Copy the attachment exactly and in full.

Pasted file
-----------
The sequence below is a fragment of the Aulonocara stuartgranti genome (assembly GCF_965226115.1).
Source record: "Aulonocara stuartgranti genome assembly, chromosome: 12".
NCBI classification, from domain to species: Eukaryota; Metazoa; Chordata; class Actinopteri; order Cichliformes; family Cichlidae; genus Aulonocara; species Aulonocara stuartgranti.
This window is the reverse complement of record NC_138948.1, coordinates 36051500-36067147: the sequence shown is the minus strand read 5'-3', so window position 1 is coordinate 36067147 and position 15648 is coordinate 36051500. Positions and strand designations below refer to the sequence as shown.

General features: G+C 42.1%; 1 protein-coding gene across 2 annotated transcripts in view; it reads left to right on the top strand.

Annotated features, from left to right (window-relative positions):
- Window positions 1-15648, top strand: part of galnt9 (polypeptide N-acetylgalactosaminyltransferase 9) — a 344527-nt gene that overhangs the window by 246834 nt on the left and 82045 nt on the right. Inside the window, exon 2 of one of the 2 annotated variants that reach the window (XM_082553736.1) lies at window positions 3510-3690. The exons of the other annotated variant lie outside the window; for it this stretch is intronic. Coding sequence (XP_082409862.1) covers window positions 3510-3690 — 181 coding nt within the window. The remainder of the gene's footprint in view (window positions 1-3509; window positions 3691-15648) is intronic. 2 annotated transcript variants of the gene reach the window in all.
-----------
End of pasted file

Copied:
The sequence below is a fragment of the Aulonocara stuartgranti genome (assembly GCF_965226115.1).
Source record: "Aulonocara stuartgranti genome assembly, chromosome: 12".
NCBI classification, from domain to species: Eukaryota; Metazoa; Chordata; class Actinopteri; order Cichliformes; family Cichlidae; genus Aulonocara; species Aulonocara stuartgranti.
This window is the reverse complement of record NC_138948.1, coordinates 36051500-36067147: the sequence shown is the minus strand read 5'-3', so window position 1 is coordinate 36067147 and position 15648 is coordinate 36051500. Positions and strand designations below refer to the sequence as shown.

General features: G+C 42.1%; 1 protein-coding gene across 2 annotated transcripts in view; it reads left to right on the top strand.

Annotated features, from left to right (window-relative positions):
- Window positions 1-15648, top strand: part of galnt9 (polypeptide N-acetylgalactosaminyltransferase 9) — a 344527-nt gene that overhangs the window by 246834 nt on the left and 82045 nt on the right. Inside the window, exon 2 of one of the 2 annotated variants that reach the window (XM_082553736.1) lies at window positions 3510-3690. The exons of the other annotated variant lie outside the window; for it this stretch is intronic. Coding sequence (XP_082409862.1) covers window positions 3510-3690 — 181 coding nt within the window. The remainder of the gene's footprint in view (window positions 1-3509; window positions 3691-15648) is intronic. 2 annotated transcript variants of the gene reach the window in all.